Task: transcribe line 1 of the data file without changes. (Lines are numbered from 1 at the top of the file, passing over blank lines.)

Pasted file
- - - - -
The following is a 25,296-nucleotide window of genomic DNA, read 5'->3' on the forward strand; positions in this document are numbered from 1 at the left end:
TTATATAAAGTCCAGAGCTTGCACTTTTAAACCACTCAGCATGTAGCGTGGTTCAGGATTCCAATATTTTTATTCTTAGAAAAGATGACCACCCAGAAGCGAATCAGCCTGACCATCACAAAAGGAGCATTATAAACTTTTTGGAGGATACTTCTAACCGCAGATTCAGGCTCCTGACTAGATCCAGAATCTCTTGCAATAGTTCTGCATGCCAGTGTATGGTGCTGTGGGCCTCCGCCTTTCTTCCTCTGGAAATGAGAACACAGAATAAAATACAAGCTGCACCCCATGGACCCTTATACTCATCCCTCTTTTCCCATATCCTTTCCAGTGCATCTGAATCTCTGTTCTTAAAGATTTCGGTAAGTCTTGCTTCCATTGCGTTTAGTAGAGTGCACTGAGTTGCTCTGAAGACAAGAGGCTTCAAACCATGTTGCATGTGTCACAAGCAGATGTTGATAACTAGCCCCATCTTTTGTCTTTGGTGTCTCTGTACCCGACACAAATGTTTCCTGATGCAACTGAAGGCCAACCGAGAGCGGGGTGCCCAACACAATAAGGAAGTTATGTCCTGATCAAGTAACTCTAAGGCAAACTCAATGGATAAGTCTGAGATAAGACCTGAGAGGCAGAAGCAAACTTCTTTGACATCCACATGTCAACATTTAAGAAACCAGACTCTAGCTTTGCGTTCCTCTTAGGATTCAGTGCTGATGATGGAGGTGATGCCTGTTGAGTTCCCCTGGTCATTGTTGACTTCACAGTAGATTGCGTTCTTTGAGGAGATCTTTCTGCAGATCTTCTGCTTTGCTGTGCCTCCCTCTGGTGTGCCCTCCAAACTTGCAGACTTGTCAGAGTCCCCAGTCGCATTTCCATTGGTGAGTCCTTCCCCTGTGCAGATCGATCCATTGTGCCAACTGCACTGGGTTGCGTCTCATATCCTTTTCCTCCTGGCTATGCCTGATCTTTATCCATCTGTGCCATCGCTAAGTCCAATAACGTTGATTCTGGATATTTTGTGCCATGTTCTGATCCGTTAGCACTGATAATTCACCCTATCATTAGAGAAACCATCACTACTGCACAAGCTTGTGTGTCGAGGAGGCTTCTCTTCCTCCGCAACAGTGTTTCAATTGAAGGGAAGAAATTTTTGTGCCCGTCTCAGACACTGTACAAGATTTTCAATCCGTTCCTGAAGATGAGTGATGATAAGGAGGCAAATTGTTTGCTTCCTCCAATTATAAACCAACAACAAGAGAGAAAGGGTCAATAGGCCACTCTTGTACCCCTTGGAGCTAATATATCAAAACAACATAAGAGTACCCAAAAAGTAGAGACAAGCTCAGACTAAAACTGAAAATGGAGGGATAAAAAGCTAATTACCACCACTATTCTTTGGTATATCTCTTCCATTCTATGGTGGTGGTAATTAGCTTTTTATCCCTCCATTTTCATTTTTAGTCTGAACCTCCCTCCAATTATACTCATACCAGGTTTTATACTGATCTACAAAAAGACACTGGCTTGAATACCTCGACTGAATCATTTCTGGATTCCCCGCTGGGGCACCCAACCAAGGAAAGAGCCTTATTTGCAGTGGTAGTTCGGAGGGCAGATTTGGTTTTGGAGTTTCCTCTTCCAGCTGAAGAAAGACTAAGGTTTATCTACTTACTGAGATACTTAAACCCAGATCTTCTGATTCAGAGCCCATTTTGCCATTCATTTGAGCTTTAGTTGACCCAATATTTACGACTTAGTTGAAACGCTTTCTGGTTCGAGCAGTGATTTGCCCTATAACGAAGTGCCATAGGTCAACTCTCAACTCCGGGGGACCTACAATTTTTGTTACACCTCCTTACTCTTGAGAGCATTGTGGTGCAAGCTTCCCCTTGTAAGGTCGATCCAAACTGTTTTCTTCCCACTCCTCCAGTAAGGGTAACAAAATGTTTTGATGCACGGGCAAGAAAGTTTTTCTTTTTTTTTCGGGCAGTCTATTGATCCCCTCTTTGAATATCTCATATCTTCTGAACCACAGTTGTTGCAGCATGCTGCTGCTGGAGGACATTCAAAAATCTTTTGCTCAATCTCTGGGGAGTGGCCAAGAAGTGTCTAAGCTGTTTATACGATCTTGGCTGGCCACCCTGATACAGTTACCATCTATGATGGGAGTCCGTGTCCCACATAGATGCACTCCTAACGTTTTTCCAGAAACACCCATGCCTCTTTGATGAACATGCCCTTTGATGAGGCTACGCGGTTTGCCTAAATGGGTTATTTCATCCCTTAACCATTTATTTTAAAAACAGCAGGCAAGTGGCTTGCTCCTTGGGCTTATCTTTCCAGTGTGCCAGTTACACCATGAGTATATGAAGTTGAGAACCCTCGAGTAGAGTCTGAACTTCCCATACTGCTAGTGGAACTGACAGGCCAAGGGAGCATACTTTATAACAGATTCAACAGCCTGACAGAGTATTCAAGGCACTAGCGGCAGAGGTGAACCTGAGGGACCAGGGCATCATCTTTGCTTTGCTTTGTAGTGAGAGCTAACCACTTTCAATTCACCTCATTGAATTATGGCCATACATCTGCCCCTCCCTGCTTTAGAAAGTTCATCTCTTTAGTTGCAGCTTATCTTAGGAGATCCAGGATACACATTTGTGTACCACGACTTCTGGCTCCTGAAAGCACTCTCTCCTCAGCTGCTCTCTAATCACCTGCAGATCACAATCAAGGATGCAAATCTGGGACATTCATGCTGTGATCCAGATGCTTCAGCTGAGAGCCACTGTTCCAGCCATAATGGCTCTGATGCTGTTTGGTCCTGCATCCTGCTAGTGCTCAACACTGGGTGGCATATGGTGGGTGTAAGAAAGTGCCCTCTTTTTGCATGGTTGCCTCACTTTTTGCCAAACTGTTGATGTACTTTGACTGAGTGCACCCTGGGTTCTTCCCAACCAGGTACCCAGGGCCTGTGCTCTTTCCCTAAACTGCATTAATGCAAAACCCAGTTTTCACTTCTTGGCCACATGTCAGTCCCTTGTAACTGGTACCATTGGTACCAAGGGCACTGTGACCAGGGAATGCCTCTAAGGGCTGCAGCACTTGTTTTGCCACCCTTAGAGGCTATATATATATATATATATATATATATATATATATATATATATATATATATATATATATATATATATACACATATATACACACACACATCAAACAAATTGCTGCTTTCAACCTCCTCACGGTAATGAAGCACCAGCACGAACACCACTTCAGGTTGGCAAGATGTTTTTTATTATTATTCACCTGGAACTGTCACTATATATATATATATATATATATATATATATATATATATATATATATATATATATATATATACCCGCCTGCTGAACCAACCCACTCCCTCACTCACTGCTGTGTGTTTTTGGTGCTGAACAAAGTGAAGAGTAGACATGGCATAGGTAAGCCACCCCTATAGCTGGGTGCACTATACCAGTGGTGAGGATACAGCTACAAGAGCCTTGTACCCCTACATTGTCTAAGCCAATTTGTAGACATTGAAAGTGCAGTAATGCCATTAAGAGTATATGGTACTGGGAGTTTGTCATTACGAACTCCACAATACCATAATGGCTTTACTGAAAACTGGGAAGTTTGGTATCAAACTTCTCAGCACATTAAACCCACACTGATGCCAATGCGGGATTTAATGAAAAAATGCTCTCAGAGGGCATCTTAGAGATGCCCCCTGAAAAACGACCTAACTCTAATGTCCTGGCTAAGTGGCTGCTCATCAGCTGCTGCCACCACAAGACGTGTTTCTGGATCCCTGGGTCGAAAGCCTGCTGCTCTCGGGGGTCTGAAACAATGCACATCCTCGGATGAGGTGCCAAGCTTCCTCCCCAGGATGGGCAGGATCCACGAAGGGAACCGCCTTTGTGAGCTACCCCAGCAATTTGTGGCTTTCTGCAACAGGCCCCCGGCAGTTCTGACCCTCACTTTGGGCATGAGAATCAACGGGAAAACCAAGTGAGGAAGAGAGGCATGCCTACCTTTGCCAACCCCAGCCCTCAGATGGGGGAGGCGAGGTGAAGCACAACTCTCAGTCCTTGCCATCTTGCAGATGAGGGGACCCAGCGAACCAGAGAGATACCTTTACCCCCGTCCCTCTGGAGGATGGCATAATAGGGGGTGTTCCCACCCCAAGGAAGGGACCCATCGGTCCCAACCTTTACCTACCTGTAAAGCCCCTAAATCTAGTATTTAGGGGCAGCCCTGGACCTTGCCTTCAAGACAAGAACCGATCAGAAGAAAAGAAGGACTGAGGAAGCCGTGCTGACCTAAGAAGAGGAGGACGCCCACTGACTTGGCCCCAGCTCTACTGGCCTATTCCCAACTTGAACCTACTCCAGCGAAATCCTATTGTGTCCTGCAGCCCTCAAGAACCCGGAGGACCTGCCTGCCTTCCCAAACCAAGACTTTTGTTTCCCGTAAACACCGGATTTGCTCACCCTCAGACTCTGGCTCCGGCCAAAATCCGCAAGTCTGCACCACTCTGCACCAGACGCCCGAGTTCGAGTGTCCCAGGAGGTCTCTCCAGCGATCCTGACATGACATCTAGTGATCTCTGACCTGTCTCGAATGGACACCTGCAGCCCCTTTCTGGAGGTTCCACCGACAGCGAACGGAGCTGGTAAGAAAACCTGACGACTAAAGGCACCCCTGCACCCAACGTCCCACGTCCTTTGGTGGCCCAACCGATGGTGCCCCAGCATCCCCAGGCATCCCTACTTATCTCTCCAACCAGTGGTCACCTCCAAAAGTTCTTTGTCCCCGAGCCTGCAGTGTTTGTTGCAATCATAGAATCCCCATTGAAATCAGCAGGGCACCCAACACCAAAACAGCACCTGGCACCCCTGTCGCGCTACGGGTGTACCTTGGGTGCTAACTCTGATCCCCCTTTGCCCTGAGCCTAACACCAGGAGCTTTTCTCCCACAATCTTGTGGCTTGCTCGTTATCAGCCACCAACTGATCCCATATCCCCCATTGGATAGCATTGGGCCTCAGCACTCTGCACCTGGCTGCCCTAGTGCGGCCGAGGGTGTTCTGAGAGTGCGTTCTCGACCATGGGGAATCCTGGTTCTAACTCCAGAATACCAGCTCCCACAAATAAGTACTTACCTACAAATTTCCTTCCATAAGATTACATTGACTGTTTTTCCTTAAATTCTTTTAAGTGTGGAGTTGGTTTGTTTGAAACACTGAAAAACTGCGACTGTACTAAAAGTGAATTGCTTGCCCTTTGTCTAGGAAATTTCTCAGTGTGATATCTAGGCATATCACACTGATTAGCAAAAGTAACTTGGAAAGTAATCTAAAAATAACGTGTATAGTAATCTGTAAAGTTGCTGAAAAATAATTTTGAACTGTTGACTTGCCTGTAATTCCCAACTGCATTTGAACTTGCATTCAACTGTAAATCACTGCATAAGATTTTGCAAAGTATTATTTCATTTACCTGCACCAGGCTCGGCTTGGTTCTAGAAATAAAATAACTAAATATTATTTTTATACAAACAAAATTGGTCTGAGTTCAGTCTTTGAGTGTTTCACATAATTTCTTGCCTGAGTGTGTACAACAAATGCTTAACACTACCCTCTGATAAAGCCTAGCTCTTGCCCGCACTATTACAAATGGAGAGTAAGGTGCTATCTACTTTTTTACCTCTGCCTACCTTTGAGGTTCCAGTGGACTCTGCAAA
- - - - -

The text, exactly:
The following is a 25,296-nucleotide window of genomic DNA, read 5'->3' on the forward strand; positions in this document are numbered from 1 at the left end: